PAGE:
Long distance access was reduced for many companies through the local access trunks provided
at each remote office. Companies used creativity in trunking PBXs and key systems in smaller
offices to make the absolute best use of expensive carrier resources at the cheapest possible rate.
Many large enterprise companies built telephone networks that rivaled those of small telephone
PBXs were linked or meshed together using point-to-point circuits and proprietary protocols,
establishing a telephony network that allowed the customer to create routing priorities. Although
this setup has helped reduce the cost of long distance calling in many cases, it has added
complexity to the customer voice network and put the onus on the customer for making path
determinations about call routing.
Intra-company voice traffic has been solved as a problem for many years. Companies have
established a combination of voice trunks and voice channels on the corporate data network that
allow hauling internal telephone calls from coast to coast and around the world. PBX vendors
provided IP interface cards to simplify inter-PBX trunking over IP networks, and in many cases,
a company simply carved voice trunking capacity out of the data network bandwidth to connect
This approach was often presented by vendors as "free VoIP" on the data network, however, as
Chapter 2 explored, this is a fallacy. More accurately, this was sales and marketing hype that
caught the attention of some customers. What companies did find is a financial savings in using
the same carrier network infrastructure to transport both voice and data traffic. Nothing rides
free, but the savings of a single infrastructure and single billing system has proven quite
Telephone calls to the outside world are the lifeblood of many businesses. We call customers,
vendors, and business partners every day. As companies scrutinize expenses for inbound and
outbound telephone calls, close financial management motivates business managers to find
creative new ways to reduces costs.
In addition to the engineering resources addressed earlier, many organizations look to cost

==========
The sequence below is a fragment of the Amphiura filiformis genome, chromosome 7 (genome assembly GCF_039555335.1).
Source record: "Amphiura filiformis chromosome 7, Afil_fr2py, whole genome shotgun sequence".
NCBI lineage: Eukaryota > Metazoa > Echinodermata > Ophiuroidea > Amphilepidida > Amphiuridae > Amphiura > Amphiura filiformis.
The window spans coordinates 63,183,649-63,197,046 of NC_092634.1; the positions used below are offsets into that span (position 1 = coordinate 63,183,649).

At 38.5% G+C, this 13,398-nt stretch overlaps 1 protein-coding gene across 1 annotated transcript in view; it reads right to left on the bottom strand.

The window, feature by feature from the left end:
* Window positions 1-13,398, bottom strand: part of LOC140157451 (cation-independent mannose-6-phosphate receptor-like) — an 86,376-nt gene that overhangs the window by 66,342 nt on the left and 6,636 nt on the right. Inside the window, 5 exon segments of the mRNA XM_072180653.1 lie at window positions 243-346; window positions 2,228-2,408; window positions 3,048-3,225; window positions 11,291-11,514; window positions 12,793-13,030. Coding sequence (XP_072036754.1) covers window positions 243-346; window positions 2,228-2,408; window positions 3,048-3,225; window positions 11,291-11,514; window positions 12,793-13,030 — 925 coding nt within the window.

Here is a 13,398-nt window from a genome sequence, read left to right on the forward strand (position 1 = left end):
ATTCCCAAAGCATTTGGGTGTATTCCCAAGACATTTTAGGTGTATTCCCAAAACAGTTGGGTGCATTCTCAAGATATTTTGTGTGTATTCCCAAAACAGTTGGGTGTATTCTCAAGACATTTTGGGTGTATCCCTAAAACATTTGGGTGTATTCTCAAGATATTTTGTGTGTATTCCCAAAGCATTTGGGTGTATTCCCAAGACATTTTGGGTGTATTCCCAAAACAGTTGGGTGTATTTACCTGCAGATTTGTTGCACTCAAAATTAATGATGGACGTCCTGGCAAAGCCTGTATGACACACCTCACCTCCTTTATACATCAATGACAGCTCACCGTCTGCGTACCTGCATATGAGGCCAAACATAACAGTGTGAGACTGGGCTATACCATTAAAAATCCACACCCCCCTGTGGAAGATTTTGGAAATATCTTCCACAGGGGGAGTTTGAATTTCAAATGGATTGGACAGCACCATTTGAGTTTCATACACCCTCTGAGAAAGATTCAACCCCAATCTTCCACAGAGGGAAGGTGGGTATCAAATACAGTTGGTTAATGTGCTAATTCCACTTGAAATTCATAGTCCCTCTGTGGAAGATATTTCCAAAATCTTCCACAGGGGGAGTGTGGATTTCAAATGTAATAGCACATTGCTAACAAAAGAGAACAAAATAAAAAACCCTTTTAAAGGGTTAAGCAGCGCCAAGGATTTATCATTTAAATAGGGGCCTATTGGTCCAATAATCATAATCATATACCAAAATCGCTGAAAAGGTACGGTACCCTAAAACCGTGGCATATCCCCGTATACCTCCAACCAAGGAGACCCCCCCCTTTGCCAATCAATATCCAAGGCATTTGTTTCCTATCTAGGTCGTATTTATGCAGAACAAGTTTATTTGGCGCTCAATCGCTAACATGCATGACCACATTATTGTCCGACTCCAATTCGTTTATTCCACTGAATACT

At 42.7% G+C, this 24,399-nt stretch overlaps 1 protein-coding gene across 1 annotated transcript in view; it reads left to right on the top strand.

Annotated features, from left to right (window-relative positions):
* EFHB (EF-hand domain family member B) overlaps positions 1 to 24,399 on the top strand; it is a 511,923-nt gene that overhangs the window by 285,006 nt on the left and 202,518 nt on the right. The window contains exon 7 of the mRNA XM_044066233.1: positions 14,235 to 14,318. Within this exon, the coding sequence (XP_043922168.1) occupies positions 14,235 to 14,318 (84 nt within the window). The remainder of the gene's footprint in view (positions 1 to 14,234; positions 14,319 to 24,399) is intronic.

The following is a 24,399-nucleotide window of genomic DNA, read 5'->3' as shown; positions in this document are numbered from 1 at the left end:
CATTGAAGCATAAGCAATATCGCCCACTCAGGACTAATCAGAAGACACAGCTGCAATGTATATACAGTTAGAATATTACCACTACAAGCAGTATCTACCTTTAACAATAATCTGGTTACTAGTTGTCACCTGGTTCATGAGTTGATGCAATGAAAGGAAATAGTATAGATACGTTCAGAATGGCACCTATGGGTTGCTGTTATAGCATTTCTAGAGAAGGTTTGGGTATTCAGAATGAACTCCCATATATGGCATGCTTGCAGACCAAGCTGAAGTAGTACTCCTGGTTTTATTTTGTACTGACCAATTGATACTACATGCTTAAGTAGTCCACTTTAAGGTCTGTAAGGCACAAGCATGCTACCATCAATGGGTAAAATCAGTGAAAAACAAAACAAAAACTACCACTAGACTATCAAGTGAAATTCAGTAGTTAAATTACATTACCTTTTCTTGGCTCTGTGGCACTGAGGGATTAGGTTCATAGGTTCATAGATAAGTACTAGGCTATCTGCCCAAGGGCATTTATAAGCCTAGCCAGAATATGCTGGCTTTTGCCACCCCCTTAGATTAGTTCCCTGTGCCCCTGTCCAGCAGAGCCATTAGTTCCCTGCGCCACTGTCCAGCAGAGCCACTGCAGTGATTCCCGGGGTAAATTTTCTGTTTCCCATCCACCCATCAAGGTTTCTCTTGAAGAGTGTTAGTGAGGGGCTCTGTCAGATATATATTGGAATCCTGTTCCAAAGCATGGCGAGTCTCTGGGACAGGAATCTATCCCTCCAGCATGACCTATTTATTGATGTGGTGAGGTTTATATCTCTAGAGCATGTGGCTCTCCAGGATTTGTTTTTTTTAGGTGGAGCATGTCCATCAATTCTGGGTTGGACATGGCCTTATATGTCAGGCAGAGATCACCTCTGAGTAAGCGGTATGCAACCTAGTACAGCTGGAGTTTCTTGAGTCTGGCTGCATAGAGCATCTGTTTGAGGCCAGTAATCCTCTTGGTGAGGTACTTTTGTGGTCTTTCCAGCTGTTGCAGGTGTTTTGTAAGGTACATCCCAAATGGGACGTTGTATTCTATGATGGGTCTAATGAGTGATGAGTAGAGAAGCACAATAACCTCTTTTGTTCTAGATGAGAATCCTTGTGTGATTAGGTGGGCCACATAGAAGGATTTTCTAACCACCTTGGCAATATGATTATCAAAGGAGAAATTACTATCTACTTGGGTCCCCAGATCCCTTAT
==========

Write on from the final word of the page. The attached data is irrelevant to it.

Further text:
savings in other support areas. Just as in the network engineering area, don't divest yourself of
other critical support resources such as the service desk and the technicians who handle
moves/adds/changes. Instead, team your voice and data specialists together as a new unified
communications team, extracting the valuable knowledge from every resource at your disposal.
Don't let the knowledge of your services, your network, and your requirements slip out the door
through some misguided effort to reduce costs. The cost reductions must be won over time. They
aren't necessarily real for every business and they don't come immediately.
Help desk support for telephones is generally simple. Everyone knows how to use a telephone.
Many companies conducted user training at the time a new PBX was implemented and handed
out basic feature guides from their equipment vendor that explained how to use voicemail
systems and the various features of the system. In the integrated environment of VoIP/IPT, these
features may be delivered to telephone sets that can be treated like traditional telephones. More
often, integrated system introduce some element of data workstation feature management. For
example, users can often manage their own telephone set button configuration and speed dial
lists from a Web interface via their workstations.
It's critical to remember that as the services converge onto a single infrastructure, your corporate
Help desk will be getting calls about new services and question about things they too will be